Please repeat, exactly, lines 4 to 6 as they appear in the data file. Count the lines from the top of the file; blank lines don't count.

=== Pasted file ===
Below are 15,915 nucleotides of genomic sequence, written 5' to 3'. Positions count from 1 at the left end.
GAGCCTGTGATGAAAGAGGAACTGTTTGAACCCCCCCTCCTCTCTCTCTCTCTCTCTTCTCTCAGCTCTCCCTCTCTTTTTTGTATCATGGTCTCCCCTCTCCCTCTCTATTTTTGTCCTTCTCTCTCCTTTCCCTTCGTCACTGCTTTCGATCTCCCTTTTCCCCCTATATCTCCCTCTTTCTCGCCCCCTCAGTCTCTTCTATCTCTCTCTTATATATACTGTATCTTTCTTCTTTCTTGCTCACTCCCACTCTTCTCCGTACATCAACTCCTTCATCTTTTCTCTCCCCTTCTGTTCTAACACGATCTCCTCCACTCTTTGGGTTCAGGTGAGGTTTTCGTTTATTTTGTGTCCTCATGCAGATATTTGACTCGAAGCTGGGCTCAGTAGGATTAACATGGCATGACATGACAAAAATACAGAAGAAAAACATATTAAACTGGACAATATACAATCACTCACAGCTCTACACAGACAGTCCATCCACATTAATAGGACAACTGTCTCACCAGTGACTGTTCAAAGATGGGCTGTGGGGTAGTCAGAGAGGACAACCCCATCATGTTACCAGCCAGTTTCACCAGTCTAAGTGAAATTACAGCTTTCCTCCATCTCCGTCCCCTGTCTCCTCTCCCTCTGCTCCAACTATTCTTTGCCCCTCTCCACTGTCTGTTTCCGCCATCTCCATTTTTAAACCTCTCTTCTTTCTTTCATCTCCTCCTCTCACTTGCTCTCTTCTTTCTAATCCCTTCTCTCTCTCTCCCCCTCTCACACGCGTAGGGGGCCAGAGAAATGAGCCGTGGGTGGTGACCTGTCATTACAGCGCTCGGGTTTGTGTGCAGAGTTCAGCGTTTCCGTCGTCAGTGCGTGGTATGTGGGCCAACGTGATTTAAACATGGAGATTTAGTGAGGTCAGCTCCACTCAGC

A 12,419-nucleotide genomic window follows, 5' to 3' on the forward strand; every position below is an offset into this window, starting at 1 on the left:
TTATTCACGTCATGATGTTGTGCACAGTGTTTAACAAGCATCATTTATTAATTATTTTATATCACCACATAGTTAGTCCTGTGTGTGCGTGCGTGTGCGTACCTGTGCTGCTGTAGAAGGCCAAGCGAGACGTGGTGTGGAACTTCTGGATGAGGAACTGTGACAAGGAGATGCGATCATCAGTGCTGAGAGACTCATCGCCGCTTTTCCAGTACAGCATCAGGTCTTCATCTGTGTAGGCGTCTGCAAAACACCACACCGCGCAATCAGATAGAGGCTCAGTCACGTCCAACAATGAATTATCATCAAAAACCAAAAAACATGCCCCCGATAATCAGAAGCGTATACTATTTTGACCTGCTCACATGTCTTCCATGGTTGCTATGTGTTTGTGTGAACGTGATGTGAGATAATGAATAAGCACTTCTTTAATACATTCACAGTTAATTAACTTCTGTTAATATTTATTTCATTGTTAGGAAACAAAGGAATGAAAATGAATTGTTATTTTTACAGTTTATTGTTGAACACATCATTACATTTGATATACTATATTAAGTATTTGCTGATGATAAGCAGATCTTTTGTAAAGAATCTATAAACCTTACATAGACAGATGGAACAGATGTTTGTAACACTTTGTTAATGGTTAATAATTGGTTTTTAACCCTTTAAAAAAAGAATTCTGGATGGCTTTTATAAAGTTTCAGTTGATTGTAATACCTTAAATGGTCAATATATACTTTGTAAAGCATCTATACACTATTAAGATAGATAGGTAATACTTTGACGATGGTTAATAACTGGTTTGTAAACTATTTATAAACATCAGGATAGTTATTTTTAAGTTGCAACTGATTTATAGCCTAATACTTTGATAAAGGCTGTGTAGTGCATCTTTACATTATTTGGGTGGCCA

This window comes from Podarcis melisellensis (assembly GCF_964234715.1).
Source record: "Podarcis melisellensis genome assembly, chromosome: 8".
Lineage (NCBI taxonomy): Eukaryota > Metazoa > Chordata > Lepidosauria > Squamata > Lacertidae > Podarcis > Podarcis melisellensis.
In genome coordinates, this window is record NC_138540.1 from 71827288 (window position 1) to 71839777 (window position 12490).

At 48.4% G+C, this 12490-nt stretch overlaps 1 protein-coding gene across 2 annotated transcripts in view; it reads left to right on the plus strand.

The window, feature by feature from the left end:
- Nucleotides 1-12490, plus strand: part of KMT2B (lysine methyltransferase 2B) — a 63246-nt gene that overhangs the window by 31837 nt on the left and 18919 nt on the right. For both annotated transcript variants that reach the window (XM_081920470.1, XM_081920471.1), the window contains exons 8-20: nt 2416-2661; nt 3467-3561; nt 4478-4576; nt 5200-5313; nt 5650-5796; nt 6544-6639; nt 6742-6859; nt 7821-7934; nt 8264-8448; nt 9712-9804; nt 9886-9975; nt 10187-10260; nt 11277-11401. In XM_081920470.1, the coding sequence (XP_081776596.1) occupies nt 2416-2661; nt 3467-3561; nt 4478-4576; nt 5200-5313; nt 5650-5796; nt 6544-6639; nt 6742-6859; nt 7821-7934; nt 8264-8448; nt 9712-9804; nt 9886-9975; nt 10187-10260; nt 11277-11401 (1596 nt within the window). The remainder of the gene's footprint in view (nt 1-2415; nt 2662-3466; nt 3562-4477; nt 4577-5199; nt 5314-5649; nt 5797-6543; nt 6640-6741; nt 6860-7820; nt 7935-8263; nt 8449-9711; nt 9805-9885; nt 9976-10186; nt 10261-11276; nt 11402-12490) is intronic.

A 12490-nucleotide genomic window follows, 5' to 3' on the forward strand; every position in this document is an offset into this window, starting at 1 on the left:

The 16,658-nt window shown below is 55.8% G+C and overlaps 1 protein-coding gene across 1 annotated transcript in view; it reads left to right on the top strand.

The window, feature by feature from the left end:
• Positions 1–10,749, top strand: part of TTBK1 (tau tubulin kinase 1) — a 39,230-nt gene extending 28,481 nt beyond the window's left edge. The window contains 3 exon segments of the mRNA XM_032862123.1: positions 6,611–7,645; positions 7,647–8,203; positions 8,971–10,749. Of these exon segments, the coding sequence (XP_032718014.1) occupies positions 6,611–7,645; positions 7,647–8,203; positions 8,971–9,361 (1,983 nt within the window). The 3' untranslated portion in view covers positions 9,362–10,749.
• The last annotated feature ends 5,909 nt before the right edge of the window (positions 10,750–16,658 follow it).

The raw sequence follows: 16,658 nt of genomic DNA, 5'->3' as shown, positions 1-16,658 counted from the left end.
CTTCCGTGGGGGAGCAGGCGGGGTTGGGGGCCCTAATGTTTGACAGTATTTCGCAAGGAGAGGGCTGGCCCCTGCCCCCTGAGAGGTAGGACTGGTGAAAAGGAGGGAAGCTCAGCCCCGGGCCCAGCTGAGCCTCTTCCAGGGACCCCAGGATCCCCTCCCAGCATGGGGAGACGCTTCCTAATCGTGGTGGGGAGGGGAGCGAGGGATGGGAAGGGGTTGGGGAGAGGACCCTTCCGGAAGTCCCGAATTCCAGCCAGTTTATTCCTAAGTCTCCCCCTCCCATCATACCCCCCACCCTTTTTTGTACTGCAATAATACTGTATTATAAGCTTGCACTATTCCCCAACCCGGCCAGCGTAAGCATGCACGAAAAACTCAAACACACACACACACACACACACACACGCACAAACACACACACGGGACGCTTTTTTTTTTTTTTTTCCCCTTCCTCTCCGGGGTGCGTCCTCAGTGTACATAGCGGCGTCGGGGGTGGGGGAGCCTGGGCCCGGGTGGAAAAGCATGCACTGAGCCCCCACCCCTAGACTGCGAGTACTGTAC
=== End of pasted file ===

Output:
TTATTCACGTCATGATGTTGTGCACAGTGTTTAACAAGCATCATTTATTAATTATTTTATATCACCACATAGTTAGTCCTGTGTGTGCGTGCGTGTGCGTACCTGTGCTGCTGTAGAAGGCCAAGCGAGACGTGGTGTGGAACTTCTGGATGAGGAACTGTGACAAGGAGATGCGATCATCAGTGCTGAGAGACTCATCGCCGCTTTTCCAGTACAGCATCAGGTCTTCATCTGTGTAGGCGTCTGCAAAACACCACACCGCGCAATCAGATAGAGGCTCAGTCACGTCCAACAATGAATTATCATCAAAAACCAAAAAACATGCCCCCGATAATCAGAAGCGTATACTATTTTGACCTGCTCACATGTCTTCCATGGTTGCTATGTGTTTGTGTGAACGTGATGTGAGATAATGAATAAGCACTTCTTTAATACATTCACAGTTAATTAACTTCTGTTAATATTTATTTCATTGTTAGGAAACAAAGGAATGAAAATGAATTGTTATTTTTACAGTTTATTGTTGAACACATCATTACATTTGATATACTATATTAAGTATTTGCTGATGATAAGCAGATCTTTTGTAAAGAATCTATAAACCTTACATAGACAGATGGAACAGATGTTTGTAACACTTTGTTAATGGTTAATAATTGGTTTTTAACCCTTTAAAAAAAGAATTCTGGATGGCTTTTATAAAGTTTCAGTTGATTGTAATACCTTAAATGGTCAATATATACTTTGTAAAGCATCTATACACTATTAAGATAGATAGGTAATACTTTGACGATGGTTAATAACTGGTTTGTAAACTATTTATAAACATCAGGATAGTTATTTTTAAGTTGCAACTGATTTATAGCCTAATACTTTGATAAAGGCTGTGTAGTGCATCTTTACATTATTTGGGTGGCCA

This window comes from Podarcis melisellensis (assembly GCF_964234715.1).
Source record: "Podarcis melisellensis genome assembly, chromosome: 8".